California's Silicon Valley is hiring again

The Sacramento BeeFebruary 15, 2011 

PALO ALTO — You don't have to stray too far from Sacramento to find a place where economic recovery is more than just an idea.

Silicon Valley is starting to pop again. Green tech is alive, as is anything in social networking. Venture capitalists are investing. Google is hiring 2,000 workers this year; Facebook is moving into new quarters with room for hundreds of additional employees.

"We've got a lot of recruiting to do," said Dena Quinn, facilities manager at Skype's Palo Alto office. The Internet phone company will hire 280 workers in Palo Alto this year, more than doubling its Silicon Valley employment.

What's happening in Silicon Valley, and throughout the Bay Area, is a striking example of California's "bifurcated recovery," said Palo Alto economic consultant Stephen Levy.

Simply put, inland California remains depressed while coastal California is showing life.

The Central Valley and Southern California's Inland Empire, which gorged themselves on housing during the boom, remain crippled by foreclosures and weak job growth. Unemployment is in the high teens in many Central Valley cities; it's 20 percent in Yuba City and Merced.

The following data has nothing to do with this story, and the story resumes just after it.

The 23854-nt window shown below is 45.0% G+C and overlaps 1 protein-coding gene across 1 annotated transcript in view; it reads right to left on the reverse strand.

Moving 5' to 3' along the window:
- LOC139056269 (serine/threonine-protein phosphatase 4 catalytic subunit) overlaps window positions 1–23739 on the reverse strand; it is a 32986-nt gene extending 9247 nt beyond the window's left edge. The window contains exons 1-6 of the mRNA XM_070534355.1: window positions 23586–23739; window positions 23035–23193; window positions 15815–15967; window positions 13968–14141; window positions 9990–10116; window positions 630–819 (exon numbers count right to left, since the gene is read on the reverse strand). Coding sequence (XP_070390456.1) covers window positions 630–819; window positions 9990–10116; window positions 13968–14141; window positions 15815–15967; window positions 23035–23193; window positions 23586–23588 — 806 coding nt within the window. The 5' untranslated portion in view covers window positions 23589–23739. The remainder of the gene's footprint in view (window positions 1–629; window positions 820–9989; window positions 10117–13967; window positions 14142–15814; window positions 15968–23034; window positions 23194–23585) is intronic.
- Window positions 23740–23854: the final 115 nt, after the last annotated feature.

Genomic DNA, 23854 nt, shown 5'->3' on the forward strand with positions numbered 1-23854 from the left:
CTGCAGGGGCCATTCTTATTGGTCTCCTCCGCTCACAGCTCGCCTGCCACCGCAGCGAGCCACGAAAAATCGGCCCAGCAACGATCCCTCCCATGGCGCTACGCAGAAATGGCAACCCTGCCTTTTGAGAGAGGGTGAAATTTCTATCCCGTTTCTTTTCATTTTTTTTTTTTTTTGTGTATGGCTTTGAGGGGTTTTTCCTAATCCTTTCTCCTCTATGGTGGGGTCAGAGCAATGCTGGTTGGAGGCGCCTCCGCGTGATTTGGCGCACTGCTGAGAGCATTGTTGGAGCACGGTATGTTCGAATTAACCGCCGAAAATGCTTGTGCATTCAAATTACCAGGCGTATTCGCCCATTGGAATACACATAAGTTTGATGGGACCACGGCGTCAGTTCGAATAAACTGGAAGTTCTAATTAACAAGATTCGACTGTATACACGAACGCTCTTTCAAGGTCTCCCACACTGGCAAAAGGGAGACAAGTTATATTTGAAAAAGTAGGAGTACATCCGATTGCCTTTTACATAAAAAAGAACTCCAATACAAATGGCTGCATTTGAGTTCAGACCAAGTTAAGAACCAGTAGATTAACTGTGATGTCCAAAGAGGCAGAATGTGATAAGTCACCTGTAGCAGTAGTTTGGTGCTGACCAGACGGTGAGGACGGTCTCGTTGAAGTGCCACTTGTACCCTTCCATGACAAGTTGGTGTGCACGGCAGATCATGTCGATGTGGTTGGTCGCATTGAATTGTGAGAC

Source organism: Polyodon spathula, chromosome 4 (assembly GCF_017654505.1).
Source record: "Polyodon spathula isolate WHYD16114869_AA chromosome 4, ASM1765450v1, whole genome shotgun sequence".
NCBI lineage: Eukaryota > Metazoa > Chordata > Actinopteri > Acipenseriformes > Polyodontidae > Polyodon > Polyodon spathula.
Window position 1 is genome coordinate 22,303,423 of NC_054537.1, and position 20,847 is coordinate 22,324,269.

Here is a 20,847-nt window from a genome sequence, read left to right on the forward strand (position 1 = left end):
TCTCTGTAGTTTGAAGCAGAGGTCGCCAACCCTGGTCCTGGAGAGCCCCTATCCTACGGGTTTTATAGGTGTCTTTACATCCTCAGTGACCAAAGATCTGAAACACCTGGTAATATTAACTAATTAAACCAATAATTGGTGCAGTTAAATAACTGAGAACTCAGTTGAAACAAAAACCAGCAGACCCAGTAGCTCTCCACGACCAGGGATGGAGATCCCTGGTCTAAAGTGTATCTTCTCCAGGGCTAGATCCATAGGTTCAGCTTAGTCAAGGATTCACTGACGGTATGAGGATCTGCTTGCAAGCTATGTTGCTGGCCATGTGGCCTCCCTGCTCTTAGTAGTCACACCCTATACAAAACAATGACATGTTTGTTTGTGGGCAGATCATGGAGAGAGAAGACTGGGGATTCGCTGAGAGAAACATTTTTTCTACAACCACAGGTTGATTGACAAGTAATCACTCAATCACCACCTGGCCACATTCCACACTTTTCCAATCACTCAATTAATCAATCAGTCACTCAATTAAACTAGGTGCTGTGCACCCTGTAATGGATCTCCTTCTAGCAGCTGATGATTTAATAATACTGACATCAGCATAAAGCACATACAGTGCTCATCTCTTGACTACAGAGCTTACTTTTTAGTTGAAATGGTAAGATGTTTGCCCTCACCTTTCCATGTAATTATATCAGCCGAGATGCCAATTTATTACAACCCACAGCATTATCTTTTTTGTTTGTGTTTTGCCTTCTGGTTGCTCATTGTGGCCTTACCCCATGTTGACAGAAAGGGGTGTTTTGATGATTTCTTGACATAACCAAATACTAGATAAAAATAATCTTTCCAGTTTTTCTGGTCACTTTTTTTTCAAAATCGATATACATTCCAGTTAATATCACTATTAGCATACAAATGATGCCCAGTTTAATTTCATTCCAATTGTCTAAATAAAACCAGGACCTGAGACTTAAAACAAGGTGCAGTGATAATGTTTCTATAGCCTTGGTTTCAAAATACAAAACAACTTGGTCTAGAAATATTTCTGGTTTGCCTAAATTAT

Sacramento, stuck with a 12.5 percent unemployment rate, carries the extra burden of the state's budget deficit. Furloughs have erased tens of millions of dollars from the economy, and budget cuts could lead to layoffs.

The coast, meanwhile, is starting to rev up. Unemployment is still high –just under 11 percent in the East Bay, 10.7 percent in San Jose, 13 percent in Los Angeles. But signs of growth are abundant. Exports, tourism, and movie and television production are creating jobs in Los Angeles. Unemployment is falling in a broad range of industries in San Diego.

Why the split? The economy doesn't recover all at once. Coastal industries like technology and international trade are doing better; housing isn't. Wealthier Californians, who tend to live on the coast, are making money off the stock market.

"Bonuses are being spent," said Chris Thornberg, head of Beacon Economics consulting in Los Angeles.

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